These new type of aluminum rods are supposed to be able to weld with a propane torch and supposedly repair things made out of pot metal.

Scott --
29-Mar-2007, 10:38
Ok, just for the sake of archiving:

I'm working today on a recessed board for the Raptar. When shooting vertically, it's not possible with this lens on my Super Speed Graphic to drop the bed and maintain infinity focus. I thought about making an offset lensboard, but the coverage is so small that the top of the image on the ground glass is cropped. So, it was time to try a recessed board.

I'm only about 3/5 done, but I'll tell you that excavating a recess in a thick board is not an option. For this lens, the sides of the box need to be about 3/16" thick - any thicker, and either the shutter won't fit in the box, or the box won't fit in the camera. I tried a few times in some nice hard maple to bore into the long grain with a hollow chisel mortiser. While the end grain was plenty strong at that thickness for the application, the force generated by the mortiser was too great for the end grain, and it blew out consistently. I suspect that a plunge router would do the same.

I'm currently making a butt-joint box around a floor board to house the shutter. Looks like it'll work. When it does, I'll post a little writeup.

30-Mar-2007, 09:05
I hate thin fibre-board crap. It's impossible to work with.

Just made another lensboard for the kodak. 100mm x 100mm, and it's COVERED in parcel tape. That's the only way to avoid dust, and get a secure fit for the big Ross Xpres lens.

I'm gonna have to source some fine hardwoods somewhere. I'd like to have lensboards that don't fall apart before use.

Brian Wallen
2-Apr-2007, 01:49
I'm back with an idea. If it works it will be a solution for a recessed board for the Super Graphic and also for boards for my Meridian 45B and Wista VX. The general strategy may have some value here.

I have found a couple of PVC fixtures:

One is I think for a toilet-- that has a large flange and a pipe fitting that is the inside diameter of 3" pipe. The wall is about 4mm thick leaving an ID of about 69mm. It is possible to cut away most of the flange leaving a round flange of about 6-12mm to fasten to a lens board. This will fit into the ports of the Meridian and the Wista.
Another fitting I think is for gutter spouts that converts 4" round pipe to a square pipe with an OD of 72mm and an ID of 66mm. The structure of this fitting also will allow a flange to be shaped to fasten to a flat .90mil aluminum lens board with an appropriate hole. This is about perfect for the SG.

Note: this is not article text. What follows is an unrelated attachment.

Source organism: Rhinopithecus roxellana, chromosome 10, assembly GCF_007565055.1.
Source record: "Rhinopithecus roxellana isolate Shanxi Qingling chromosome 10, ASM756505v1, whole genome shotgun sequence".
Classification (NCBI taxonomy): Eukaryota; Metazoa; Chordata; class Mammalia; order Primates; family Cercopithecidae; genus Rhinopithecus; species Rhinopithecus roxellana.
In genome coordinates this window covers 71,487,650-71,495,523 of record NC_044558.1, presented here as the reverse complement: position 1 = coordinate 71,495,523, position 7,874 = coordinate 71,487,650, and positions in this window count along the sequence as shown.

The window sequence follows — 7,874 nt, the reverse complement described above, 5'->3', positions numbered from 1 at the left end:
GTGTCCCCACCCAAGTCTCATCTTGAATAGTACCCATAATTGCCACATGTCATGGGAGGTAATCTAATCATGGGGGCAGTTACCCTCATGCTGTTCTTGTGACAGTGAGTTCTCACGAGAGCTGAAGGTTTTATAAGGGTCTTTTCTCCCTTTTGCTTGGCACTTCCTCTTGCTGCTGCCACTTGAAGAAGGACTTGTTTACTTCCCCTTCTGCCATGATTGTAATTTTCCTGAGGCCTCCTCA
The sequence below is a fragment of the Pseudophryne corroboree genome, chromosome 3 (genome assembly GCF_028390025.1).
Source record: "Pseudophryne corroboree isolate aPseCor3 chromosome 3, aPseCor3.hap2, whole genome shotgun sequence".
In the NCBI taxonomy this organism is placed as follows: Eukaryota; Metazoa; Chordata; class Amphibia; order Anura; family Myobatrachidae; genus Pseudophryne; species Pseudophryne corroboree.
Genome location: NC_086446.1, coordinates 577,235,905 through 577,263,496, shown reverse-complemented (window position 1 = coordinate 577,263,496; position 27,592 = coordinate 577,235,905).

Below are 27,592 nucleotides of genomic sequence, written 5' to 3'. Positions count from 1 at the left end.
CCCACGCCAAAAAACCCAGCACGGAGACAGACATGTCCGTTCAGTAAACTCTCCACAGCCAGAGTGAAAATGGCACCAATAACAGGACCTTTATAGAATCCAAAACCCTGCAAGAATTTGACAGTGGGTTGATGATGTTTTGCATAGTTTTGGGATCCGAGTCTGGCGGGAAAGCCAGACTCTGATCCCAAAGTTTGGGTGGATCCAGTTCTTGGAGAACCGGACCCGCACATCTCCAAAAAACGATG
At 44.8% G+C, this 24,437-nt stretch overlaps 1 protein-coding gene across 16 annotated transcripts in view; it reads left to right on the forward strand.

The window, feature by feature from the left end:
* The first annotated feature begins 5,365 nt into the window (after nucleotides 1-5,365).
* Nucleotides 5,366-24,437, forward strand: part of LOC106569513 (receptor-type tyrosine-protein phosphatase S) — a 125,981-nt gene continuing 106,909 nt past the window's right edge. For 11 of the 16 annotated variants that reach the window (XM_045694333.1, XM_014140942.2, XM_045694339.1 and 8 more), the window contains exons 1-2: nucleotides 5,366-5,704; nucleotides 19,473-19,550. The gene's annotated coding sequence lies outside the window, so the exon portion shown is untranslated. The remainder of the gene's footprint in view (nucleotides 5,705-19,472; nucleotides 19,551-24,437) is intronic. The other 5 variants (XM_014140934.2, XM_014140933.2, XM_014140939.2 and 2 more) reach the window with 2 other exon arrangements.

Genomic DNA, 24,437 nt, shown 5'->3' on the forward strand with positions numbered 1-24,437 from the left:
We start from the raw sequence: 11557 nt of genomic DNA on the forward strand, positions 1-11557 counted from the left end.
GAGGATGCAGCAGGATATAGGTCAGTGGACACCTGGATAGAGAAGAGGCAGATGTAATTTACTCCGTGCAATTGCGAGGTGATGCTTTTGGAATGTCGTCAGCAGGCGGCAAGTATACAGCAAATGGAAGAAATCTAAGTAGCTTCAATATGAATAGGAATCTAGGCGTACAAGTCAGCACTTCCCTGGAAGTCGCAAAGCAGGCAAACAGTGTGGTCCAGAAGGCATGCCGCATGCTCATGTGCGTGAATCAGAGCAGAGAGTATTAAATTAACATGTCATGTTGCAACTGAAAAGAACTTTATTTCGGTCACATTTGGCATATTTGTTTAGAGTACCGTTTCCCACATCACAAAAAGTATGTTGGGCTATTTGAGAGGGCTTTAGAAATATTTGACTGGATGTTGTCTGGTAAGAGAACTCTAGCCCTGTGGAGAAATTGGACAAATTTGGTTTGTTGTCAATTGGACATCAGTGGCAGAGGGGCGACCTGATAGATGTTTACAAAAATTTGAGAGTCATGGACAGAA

The strategy would be to take a round PVC cap, trim it down to the outside dimensions of either of these fixtures; bond the flat disc to the fixture with the flange, then fasten the flange to the lens board using an adhesive and some very small sheetmetal screws through the front of the lens board into the PVC flange. The depth of these recessed sections could be as much as 42mm.

Before I start getting complaints about my scatological solutions to photographic problems, let me point out that part of this design adventure will be trial and error in fitting the chosen shutter into the structure and insuring that there is enough room for an angled cable release and fingers to adjust aperture and shutter speeds. These fittings are about 3 bucks apiece. The white PVC can be spray painted black. I've also seen flocking paper mentioned as a good material for reducing flare. If it is sturdy, it might be more permanently lighttight than paint.

Scott, you mentioned use a poly adhesive. Could you be more specific?

The lens board hole for the Wista and Meridian fixture will be round and easy to cut with a hole saw. The fitting for the SG will require a square hole in .90 mil aluminum sheet. That will be trickier, since there will only be about 15mm of metal left on each side after cutting the hole. I suppose a band saw with a metal blade would be best, but not something I have.